Since returning from his sabbatical last fall, my pastor has been encouraging our church family to cultivate times of silence and solitude to be with the Lord. Our staff team has put this into action by taking a monthly day of prayer and reflection. Once each month, we devote what would normally be a workday to intentionally spending time resting with the Lord.
When we first started this practice, I pondered what I could do to set this day apart. I decided to bake bread, knowing that doing so would help me to slow down and enjoy this gift of a day. I’ve tried a few different recipes now, some with more success than others. I recently received a new cookbook that included a “No-Knead” bread recipe, and I looked forward to trying it. This recipe seemed to offer all the goodness of bread-making with barely any hands-on effort or mess. “Just let time do the work!” the recipe boasted.
Waiting is Work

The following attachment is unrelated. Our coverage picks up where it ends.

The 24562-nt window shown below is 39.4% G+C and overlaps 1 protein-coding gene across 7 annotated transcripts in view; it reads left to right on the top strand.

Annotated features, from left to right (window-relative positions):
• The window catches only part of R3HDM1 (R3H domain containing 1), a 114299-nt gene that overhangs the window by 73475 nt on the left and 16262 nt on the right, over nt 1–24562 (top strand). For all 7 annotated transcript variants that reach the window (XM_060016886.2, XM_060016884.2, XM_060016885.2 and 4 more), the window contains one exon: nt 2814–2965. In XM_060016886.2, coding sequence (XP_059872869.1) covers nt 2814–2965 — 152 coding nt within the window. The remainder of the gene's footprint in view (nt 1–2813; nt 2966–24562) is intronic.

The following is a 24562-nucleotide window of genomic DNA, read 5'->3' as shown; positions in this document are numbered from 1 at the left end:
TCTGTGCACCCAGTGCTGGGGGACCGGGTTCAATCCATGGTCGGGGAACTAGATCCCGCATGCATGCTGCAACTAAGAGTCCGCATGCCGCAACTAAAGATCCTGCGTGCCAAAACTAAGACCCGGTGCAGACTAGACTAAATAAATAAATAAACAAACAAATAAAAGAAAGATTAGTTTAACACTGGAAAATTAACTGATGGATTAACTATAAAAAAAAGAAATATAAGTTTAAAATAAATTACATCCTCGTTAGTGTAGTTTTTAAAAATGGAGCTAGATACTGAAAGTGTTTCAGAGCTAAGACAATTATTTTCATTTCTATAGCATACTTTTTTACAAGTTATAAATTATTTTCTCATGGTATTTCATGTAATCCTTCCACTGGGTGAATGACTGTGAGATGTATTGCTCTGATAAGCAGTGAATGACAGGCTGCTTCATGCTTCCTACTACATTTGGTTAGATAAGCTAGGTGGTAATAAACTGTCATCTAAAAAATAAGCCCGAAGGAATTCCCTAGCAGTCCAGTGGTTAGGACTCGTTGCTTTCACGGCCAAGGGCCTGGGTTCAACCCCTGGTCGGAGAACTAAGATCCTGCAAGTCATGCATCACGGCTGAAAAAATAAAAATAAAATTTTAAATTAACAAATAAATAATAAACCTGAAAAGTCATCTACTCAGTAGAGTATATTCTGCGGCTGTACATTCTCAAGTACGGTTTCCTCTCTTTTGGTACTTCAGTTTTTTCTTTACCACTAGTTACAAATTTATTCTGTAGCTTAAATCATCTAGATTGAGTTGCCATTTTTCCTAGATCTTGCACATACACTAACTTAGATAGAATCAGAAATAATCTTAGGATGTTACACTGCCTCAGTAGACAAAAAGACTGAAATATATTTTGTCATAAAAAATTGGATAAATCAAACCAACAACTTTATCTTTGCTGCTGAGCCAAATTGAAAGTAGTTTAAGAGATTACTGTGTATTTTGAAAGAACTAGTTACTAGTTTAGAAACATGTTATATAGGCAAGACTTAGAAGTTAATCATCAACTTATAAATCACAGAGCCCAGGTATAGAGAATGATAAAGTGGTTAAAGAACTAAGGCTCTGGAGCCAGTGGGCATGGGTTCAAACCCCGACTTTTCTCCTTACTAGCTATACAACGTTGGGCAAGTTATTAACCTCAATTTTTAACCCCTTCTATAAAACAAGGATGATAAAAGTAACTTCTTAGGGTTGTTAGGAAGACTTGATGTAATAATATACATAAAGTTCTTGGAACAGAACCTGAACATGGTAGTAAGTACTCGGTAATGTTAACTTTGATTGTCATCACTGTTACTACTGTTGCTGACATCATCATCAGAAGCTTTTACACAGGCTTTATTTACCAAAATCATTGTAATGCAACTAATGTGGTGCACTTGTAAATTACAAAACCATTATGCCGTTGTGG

I prepped the dough the night before, since it would need 12-18 hours to rise. As the next morning dawned and I anxiously peaked at the dough (that still had hours to go), I was struck by an unwelcome reminder: waiting is work. Yes, yeast and time were doing the hard work of fermentation to make my bread dough rise, but that didn’t free me from work of my own. I had to manage my patience, wrestle with my inability to control the speed or quality of the proof, resist the temptation to just throw out the dough when I knew the chilly air of my apartment was hindering its rise. I also couldn’t just stare at the bowl of dough all day— I needed to devote my attention to other life-and-rest-giving pursuits so that I wouldn’t squander this precious day…